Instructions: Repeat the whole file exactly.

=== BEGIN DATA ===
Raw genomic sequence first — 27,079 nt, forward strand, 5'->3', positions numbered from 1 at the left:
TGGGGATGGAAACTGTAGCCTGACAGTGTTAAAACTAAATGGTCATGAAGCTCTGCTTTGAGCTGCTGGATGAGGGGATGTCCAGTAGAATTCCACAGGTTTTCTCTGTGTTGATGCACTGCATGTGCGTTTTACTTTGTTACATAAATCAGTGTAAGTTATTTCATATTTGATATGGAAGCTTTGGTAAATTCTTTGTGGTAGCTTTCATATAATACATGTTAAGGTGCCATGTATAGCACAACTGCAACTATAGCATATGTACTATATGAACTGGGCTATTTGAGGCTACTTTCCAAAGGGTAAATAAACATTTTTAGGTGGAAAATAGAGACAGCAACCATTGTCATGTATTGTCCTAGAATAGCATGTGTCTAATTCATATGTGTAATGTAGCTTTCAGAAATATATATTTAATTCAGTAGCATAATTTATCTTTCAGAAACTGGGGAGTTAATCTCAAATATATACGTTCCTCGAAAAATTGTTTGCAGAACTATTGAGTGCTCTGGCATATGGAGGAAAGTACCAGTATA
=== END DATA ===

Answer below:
Raw genomic sequence first — 27,079 nt, forward strand, 5'->3', positions numbered from 1 at the left:
TGGGGATGGAAACTGTAGCCTGACAGTGTTAAAACTAAATGGTCATGAAGCTCTGCTTTGAGCTGCTGGATGAGGGGATGTCCAGTAGAATTCCACAGGTTTTCTCTGTGTTGATGCACTGCATGTGCGTTTTACTTTGTTACATAAATCAGTGTAAGTTATTTCATATTTGATATGGAAGCTTTGGTAAATTCTTTGTGGTAGCTTTCATATAATACATGTTAAGGTGCCATGTATAGCACAACTGCAACTATAGCATATGTACTATATGAACTGGGCTATTTGAGGCTACTTTCCAAAGGGTAAATAAACATTTTTAGGTGGAAAATAGAGACAGCAACCATTGTCATGTATTGTCCTAGAATAGCATGTGTCTAATTCATATGTGTAATGTAGCTTTCAGAAATATATATTTAATTCAGTAGCATAATTTATCTTTCAGAAACTGGGGAGTTAATCTCAAATATATACGTTCCTCGAAAAATTGTTTGCAGAACTATTGAGTGCTCTGGCATATGGAGGAAAGTACCAGTATA